There was a time when a new version of Outlook for Macintosh would have been big and welcome news. Now, it and the rest of Office for Mac 2010 are a big yawn. With Apple poised to finally make its own Mail, iCal, and Address Book fully compatible with Exchange servers, who needs Outlook?
For a decade, Mac users who needed access to Microsoft Exchange servers were given a truly second-class client, Entourage, to do it with. It has been part of MacOffice since 2000.
Many Mac users simply gave up, choosing Outlook Web Access over Exchange. That's what I did for a while.
At any time, Microsoft could have created a real Outlook for Mac, fully Exchange-compatible, but chose not to, apparently hoping the lack of tight Entourage support would hobble the Apple platform. And it did.
So, Apple began developing replacement programs--Mail, iCal, and Address Book--that despite their success never reached full Exchange compatibility. That is, until the release of the new Snow Leopard OS. In a matter of weeks, Macs should become full players on Exchange-based e-mail systems.
That--not the new Outlook--should be the big news.
Macintoshes should be much more common business desktops than they are. The lack of full support for Microsoft's standard mail and calendaring platform has certainly played a part in that lack of acceptance.
In my home office, I killed the Exchange Server rather that try to use it with the Macs. That, in turn, led me to make the Macs the primary business machines and assign the Windows boxes to the peripheral status the Macs previously enjoyed.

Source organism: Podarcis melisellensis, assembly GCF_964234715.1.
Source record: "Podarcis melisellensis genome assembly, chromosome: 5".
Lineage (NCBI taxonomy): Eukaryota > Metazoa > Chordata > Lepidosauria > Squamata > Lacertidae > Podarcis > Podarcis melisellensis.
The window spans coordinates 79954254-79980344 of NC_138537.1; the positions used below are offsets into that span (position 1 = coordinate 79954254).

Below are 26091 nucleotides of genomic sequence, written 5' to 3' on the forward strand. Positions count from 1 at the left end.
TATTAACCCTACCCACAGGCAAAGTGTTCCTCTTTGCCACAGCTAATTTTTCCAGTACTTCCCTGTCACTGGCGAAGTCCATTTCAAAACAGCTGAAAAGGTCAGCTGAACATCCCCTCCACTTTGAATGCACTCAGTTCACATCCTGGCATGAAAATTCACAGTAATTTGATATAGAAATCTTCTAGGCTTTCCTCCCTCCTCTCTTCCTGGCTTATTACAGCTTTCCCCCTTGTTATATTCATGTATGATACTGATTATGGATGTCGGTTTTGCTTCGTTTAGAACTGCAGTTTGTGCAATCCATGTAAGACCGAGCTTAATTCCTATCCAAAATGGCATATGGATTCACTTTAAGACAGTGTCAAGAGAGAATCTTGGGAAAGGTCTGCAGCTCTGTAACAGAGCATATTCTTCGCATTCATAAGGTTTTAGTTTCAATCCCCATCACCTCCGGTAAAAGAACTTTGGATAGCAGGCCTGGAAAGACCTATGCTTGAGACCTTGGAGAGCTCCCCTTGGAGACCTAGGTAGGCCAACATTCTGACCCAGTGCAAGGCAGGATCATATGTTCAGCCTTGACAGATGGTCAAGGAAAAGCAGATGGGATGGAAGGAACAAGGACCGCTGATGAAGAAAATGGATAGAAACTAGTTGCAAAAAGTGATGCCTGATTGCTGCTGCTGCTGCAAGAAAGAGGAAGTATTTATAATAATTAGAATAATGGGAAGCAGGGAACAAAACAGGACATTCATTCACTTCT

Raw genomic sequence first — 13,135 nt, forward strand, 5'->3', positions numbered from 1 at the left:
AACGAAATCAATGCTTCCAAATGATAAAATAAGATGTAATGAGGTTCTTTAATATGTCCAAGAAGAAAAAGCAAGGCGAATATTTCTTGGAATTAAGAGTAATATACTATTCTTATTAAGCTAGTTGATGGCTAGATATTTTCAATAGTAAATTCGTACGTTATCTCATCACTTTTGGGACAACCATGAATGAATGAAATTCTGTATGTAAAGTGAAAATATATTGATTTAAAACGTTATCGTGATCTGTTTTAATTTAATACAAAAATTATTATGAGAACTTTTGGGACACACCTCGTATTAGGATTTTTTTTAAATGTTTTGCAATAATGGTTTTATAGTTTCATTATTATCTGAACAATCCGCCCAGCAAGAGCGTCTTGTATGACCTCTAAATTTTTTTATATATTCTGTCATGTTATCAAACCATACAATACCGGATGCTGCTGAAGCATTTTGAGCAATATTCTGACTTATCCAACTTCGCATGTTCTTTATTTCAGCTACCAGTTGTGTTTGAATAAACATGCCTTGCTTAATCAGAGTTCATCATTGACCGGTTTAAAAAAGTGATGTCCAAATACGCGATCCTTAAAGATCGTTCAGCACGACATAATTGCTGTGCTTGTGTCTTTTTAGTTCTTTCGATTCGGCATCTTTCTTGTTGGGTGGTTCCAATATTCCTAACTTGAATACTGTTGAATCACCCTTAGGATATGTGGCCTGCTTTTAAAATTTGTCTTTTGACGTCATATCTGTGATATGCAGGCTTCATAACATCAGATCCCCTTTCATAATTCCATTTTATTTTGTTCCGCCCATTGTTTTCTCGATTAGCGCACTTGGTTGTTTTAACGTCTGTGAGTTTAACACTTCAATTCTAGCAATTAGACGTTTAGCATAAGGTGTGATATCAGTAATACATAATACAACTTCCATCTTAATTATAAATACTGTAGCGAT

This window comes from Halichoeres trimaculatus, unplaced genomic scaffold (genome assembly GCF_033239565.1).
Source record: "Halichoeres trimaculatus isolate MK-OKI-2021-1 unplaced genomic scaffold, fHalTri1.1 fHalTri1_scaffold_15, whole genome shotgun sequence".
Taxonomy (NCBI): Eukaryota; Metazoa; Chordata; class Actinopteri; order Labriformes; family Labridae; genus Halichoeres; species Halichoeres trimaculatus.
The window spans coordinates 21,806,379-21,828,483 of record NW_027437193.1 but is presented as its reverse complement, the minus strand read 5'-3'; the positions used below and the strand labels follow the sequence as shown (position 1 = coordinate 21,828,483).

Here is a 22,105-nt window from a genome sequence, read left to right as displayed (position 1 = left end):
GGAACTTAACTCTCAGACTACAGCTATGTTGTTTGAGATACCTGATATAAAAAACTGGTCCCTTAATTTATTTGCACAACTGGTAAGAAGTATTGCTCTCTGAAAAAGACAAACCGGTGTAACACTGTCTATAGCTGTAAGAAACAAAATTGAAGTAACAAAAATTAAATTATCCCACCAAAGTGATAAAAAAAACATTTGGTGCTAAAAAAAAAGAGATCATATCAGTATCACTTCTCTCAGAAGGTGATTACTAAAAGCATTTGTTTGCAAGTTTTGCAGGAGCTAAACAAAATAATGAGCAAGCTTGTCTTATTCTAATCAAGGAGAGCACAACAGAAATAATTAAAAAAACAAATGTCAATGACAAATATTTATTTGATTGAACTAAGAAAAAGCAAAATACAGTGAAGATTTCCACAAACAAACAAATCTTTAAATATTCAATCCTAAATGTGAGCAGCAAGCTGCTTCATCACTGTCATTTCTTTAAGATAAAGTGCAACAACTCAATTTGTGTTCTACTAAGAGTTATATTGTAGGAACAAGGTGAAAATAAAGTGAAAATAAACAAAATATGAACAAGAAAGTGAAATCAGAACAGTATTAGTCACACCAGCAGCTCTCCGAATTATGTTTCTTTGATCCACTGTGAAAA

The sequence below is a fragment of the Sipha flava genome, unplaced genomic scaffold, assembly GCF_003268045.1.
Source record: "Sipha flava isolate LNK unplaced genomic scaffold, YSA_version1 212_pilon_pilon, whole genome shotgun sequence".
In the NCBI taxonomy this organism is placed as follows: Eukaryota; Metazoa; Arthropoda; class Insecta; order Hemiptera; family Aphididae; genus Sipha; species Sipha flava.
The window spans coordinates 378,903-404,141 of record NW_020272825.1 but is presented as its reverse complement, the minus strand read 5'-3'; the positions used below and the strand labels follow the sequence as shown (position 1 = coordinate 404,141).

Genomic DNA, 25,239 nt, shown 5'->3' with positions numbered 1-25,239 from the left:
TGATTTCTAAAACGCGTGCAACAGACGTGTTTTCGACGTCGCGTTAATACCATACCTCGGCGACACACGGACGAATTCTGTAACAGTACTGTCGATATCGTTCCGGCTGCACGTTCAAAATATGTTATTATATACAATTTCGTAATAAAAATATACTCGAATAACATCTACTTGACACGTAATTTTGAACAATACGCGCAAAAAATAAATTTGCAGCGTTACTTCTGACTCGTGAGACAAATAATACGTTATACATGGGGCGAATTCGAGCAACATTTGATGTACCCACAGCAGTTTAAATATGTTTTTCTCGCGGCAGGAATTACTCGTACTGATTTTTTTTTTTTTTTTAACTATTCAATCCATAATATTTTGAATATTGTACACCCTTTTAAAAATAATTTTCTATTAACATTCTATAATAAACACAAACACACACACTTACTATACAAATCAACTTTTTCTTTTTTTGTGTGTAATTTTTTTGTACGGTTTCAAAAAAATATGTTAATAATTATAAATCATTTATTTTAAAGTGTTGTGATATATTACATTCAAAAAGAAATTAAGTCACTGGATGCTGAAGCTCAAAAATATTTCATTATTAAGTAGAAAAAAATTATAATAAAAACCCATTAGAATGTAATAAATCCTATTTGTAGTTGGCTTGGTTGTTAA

Since turning off Exchange, the built-in Mac Mail, Address Book, and iCal, used with MobileMe for synching, have done everything I need. Toss in the iPhone and I am a happy camper with e-mail, calendar, and contacts always in sync wherever I go.
That Snow Leopard is supposed to make these apps fully Exchange-compatible barely matters to me anymore. But, it will be important to people in Exchange-centric organizations who may finally be free to select the PC they really want.
The ship date for Snow Leopard--apparently coming very soon--should be a liberation day for would-be corporate Mac users who can finally play on the Exchange server with everyone else.
Microsoft finally releasing a new Outlook for Macintosh next year is about 10 years too late and only underscores the real malice Redmond has towards Mac.